October 26, 2023


Summer Is for Cousins. By Rajani LaRocca. Illustrated by Abhi Alwar. Abrams. $17.99.

     No matter what season the calendar tells us it is, there is always room for some warm-weather fun – and it can be found in books, even when real-life weather may be a touch on the chilly side. Rajani LaRocca’s Summer Is for Cousins is as warm and warm-hearted as can be, neatly presenting the simple summer story of a large and varied Indian family enjoying vacation with “all of us cousins,” as the caption on one photo puts it. Indeed, there are no fewer than seven cousins, plus the parents of narrator Ravi, plus two uncles, two aunts, and a set of grandparents (Thatha and Pati). LaRocca makes the straightforward tale entertaining by including small homespun touches (“I used to be the youngest, but now there’s baby Leela”) and a little bit of uncertainty/mystery (will Ravi’s oldest cousin, Dhruv, still share Ravi’s preference for a certain specific flavor of ice cream?).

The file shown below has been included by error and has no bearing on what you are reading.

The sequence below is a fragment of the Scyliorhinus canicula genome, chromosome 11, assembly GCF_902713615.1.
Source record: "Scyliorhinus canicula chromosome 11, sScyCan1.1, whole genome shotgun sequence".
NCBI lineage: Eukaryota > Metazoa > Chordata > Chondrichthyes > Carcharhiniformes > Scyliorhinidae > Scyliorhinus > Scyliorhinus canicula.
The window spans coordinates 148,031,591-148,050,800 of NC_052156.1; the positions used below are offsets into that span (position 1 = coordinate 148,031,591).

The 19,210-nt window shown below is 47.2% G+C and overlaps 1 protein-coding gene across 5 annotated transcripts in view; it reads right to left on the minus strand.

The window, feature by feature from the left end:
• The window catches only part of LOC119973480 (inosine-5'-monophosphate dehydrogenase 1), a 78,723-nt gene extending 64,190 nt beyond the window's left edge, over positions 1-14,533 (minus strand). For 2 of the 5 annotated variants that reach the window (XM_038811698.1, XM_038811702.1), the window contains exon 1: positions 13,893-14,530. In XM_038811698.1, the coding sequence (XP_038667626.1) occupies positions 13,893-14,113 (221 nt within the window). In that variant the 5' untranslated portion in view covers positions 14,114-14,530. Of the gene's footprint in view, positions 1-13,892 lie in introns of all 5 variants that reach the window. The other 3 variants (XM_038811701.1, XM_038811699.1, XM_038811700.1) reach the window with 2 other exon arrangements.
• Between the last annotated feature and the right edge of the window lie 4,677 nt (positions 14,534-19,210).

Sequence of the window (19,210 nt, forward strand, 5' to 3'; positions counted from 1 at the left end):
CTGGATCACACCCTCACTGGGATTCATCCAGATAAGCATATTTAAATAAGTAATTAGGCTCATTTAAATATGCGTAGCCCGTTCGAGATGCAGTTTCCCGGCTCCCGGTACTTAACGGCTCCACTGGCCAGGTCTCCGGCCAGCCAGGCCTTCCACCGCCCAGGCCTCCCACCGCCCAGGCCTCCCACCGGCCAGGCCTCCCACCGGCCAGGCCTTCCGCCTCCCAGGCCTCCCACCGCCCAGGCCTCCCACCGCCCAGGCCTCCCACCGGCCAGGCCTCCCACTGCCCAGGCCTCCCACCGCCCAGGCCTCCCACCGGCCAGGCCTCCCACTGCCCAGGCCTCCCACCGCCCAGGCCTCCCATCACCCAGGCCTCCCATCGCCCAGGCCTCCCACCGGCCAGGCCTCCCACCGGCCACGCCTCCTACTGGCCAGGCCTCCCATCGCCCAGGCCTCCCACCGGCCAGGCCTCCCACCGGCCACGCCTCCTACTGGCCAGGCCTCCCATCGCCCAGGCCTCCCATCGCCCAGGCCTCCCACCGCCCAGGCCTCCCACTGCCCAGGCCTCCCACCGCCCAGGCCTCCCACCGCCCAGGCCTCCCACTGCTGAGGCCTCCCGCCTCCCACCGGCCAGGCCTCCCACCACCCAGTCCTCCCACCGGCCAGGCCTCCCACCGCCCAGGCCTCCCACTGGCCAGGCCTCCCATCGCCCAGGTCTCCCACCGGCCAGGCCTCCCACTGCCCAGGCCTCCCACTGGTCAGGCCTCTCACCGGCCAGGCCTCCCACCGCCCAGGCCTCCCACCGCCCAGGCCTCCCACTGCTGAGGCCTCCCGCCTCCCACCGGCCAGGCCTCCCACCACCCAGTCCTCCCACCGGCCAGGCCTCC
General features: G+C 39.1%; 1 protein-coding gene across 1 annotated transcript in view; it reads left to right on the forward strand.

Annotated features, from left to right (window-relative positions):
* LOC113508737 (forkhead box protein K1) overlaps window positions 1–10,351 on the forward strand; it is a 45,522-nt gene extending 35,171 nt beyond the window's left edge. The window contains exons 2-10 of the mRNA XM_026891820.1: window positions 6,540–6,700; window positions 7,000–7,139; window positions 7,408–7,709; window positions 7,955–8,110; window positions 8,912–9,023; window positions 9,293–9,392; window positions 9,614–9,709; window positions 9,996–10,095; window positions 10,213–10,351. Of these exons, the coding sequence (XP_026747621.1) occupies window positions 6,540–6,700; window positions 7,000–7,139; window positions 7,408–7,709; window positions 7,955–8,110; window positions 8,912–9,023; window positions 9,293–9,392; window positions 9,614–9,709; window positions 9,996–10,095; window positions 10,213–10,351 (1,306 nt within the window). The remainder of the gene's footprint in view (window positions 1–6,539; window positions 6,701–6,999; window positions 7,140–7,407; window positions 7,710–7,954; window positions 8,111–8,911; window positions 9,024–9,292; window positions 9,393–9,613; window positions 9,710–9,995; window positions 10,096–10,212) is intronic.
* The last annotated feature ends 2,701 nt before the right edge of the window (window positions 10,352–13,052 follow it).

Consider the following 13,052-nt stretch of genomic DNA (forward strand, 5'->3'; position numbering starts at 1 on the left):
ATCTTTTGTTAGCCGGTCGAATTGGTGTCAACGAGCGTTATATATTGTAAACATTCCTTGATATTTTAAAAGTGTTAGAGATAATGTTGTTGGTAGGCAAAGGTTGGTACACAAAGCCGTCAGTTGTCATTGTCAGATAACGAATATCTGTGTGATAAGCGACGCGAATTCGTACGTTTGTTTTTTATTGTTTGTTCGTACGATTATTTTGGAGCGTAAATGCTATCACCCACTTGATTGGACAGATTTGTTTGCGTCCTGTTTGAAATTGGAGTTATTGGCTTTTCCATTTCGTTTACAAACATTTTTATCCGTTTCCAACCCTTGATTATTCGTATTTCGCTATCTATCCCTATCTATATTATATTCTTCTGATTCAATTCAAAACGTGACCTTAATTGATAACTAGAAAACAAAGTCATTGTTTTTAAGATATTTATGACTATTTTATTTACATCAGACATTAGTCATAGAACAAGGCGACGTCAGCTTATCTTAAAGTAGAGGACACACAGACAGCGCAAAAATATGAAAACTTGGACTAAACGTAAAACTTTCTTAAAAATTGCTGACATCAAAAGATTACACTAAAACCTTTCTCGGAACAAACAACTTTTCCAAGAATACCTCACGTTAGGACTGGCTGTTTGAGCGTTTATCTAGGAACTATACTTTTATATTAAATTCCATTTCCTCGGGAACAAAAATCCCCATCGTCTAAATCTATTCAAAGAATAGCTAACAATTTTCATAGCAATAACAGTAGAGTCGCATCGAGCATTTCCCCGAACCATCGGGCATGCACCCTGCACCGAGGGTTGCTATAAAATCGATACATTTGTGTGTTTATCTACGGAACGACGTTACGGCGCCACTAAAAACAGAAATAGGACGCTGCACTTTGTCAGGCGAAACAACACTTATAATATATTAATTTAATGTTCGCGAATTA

The inside front and back covers and their facing pages, very nicely illustrated by Abhi Alwar, encapsulate the mood of the entire book, showing what appear to be Polaroid photos (certainly not cellphone ones) that make everyday occurrences into the stuff of which memories are made. One photo is captioned “Headstand Contest” and shows two of the kids standing on their heads; one shows a double-scoop ice-cream cone and is captioned “MMMMM”; another, showing a rowboat being paddled in the lake near the summer home where everyone is staying, is captioned “Merrily, Merrily, Merrily, Merrily”; still another shows everyone gathered around a birthday cake and is captioned “Surprise!!”